Final (for the moment) Thoughts.
The Simple (Film) Option:
In the previous posts I scattered some thoughts which might be used, tweaked or combined to help put a game together based on the "The Man Who Would be King" adventure. Following that theme, this post is throwing up a simple, stylised version of same, looking primarily at the world of the movie - rather than "reality" or the original novella - to generate scenarios and for folks to pick n' mix, or to spark folks' thoughts..
Really simple concept. In the movie, once the protagonists actually arrive in the first Kafiristan valley, and slap the assailants of the folk of Er-Heb, they get a foot in the door. We will start at this point. They have arrived at Er-Heb, been fêted, and thus have a military force at their disposal. All that remains is to achieve their ambitions...
The main protagonists are the British "Gentlemen at Large" Dravot & Carnehan.
They are both courageous, good shots, good-at-hand to hand and are inspiring leaders Dravot in attack and Carnehan in defence. The Player is representing or playing in their interest.
They have partner in their adventure; Billie Fish (in the original story a local chief, but in the film a Gurkha rifleman - lone survivor of a lost expedition). He also is courageous, a good shot, expert at hand-to-hand and is an inspiring leader in attack. He can act as a subordinate commander; leading armies and taking Settlements. He is fiercely honourable and loyal, and so can also be put in charge of Loot Mules.
Establish a "Kingdom" by getting control of all of the secular settlements on the map - while maintaining good relations with the priests at Sikandergul - OR to obtain and exit the map with Loot to the value of £30,000.
Control of individual Settlements may be obtained by getting them to Surrender on Terms by intimidating them (defeating their defensive forces in battle or killing, demoralising or capturing their Chief) or capturing them by totally defeating their forces.
The Map and Movement:
The map is a stylised location-to-location map. The protagonists and their forces move along the red lines from location (Settlement Zone) to location to force control of same, or to move the heroes off the map to safety with any loot (the red lines leading off the map. Once the map has been left no returning is allowed.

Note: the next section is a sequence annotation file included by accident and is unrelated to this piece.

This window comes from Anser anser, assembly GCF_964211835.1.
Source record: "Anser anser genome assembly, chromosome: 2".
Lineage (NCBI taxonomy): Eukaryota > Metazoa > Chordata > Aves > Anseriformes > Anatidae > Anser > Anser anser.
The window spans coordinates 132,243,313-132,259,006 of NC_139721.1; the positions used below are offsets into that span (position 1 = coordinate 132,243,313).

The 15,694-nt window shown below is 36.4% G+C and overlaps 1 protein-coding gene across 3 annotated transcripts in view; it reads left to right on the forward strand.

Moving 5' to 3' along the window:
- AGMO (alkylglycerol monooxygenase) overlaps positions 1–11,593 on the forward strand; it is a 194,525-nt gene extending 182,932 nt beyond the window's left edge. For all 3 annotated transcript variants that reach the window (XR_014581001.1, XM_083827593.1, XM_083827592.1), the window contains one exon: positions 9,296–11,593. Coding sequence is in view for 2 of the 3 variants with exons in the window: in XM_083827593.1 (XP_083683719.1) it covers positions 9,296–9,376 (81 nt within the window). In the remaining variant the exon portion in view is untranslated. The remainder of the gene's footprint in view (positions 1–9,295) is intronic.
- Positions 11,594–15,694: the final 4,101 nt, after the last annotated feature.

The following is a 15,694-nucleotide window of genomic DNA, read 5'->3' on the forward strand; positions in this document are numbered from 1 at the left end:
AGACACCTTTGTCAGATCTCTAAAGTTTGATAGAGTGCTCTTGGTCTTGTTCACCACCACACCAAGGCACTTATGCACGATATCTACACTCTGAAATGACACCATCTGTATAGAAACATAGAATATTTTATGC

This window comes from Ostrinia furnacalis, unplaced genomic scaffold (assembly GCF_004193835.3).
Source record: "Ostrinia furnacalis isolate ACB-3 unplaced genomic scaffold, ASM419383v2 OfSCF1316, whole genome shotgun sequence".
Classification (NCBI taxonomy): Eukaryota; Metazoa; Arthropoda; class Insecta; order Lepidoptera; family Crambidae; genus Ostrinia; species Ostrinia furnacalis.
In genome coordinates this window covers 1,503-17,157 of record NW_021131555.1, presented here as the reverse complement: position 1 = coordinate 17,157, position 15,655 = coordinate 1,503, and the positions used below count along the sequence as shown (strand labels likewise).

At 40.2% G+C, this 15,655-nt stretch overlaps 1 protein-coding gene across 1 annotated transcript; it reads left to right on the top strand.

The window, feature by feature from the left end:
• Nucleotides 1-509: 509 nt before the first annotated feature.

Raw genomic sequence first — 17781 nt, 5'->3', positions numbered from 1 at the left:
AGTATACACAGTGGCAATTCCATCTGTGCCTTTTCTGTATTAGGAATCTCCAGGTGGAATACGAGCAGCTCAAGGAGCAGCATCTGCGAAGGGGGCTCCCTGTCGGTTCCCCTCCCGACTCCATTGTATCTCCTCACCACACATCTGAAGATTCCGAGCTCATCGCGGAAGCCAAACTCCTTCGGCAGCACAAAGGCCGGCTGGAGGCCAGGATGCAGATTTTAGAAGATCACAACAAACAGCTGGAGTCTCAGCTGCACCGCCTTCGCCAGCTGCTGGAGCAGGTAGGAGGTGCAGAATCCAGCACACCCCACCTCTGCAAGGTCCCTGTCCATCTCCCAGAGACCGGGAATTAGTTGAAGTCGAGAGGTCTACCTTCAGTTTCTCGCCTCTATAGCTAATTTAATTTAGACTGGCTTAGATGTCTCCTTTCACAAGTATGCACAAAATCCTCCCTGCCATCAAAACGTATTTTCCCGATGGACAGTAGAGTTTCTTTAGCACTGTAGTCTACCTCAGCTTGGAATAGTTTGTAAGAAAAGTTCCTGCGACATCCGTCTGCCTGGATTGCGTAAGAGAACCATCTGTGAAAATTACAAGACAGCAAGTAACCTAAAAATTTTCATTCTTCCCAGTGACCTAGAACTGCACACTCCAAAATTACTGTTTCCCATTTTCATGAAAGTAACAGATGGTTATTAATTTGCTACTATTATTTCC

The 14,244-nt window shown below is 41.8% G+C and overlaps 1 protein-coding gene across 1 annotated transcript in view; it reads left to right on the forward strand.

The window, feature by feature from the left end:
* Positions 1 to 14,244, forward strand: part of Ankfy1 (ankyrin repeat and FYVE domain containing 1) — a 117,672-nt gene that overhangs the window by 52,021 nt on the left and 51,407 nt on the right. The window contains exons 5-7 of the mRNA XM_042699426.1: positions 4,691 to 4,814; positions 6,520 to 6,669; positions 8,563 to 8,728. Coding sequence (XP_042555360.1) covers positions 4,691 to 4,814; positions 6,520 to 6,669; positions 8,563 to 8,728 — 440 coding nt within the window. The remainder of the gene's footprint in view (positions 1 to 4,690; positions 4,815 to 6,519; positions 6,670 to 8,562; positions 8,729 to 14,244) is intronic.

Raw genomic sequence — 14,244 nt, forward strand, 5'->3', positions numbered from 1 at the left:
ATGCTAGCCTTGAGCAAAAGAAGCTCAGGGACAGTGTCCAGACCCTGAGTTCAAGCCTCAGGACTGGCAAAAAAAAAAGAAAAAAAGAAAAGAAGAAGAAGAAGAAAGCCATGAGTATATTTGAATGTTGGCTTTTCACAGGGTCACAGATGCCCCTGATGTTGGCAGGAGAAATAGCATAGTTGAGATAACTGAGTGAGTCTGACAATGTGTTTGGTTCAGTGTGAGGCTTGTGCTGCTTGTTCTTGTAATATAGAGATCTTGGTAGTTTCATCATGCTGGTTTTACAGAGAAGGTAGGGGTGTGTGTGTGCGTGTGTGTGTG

Sikandergul itself is a sacred site and as such cannot be controlled by military means. It can only be visited by the protagonists if they are alone or when only accompanied by mules, Billie Fish and/or "The Rifles".
All Zones and routes are considered equal for Movement Purposes (however, see below re. Passes and terrain)
The heroes may only move THROUGH uncontrolled Settlement Zones under certain conditions. These are:
1) When they have been summoned to Sikandergul by the priesthood
2) When escaping from Sikandergul
3) When sneaking off the map with Loot
In the last two cases they may be subject to Interception. Again, they can only carry out the above actions when alone or when only accompanied by mules, Billie Fish and/or "The Rifles" (see below).
Armies/forces can only move when with one of the protagonists.
Armies cannot move THROUGH any uncontrolled Settlement Zone at any time. They must halt on reaching such a Zone and may only stay in such a Zone if they they are making an attempt to take the Settlement.
When moving towards an Uncontrolled Settlement Zone there is a chance that Armies will be intercepted, confronted or even ambushed en-route by the Settlement's own forces (see "Interception and Ambush" below) .